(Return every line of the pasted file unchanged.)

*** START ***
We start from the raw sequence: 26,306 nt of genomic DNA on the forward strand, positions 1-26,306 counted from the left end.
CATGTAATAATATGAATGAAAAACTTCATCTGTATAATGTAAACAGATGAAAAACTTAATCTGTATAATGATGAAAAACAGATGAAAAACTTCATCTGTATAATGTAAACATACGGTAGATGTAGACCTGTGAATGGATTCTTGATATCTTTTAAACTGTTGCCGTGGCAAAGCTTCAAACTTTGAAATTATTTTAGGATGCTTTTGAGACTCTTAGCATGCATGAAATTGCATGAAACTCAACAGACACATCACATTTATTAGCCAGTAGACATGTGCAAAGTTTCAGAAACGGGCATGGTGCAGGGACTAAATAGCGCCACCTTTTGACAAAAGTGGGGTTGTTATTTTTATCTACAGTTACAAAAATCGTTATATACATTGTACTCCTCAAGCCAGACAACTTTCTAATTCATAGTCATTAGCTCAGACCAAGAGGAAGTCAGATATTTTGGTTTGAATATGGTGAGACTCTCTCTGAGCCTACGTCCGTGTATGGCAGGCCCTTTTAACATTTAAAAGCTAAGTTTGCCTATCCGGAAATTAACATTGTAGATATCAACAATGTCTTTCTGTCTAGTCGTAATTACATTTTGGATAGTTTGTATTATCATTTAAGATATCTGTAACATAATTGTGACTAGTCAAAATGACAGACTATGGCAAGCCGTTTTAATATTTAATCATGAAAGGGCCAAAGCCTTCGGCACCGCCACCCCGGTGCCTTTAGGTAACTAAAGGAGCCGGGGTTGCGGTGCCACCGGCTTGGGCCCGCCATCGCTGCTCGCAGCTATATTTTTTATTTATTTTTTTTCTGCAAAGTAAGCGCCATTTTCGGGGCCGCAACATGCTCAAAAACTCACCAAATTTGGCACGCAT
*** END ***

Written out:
We start from the raw sequence: 26,306 nt of genomic DNA on the forward strand, positions 1-26,306 counted from the left end.
CATGTAATAATATGAATGAAAAACTTCATCTGTATAATGTAAACAGATGAAAAACTTAATCTGTATAATGATGAAAAACAGATGAAAAACTTCATCTGTATAATGTAAACATACGGTAGATGTAGACCTGTGAATGGATTCTTGATATCTTTTAAACTGTTGCCGTGGCAAAGCTTCAAACTTTGAAATTATTTTAGGATGCTTTTGAGACTCTTAGCATGCATGAAATTGCATGAAACTCAACAGACACATCACATTTATTAGCCAGTAGACATGTGCAAAGTTTCAGAAACGGGCATGGTGCAGGGACTAAATAGCGCCACCTTTTGACAAAAGTGGGGTTGTTATTTTTATCTACAGTTACAAAAATCGTTATATACATTGTACTCCTCAAGCCAGACAACTTTCTAATTCATAGTCATTAGCTCAGACCAAGAGGAAGTCAGATATTTTGGTTTGAATATGGTGAGACTCTCTCTGAGCCTACGTCCGTGTATGGCAGGCCCTTTTAACATTTAAAAGCTAAGTTTGCCTATCCGGAAATTAACATTGTAGATATCAACAATGTCTTTCTGTCTAGTCGTAATTACATTTTGGATAGTTTGTATTATCATTTAAGATATCTGTAACATAATTGTGACTAGTCAAAATGACAGACTATGGCAAGCCGTTTTAATATTTAATCATGAAAGGGCCAAAGCCTTCGGCACCGCCACCCCGGTGCCTTTAGGTAACTAAAGGAGCCGGGGTTGCGGTGCCACCGGCTTGGGCCCGCCATCGCTGCTCGCAGCTATATTTTTTATTTATTTTTTTTCTGCAAAGTAAGCGCCATTTTCGGGGCCGCAACATGCTCAAAAACTCACCAAATTTGGCACGCAT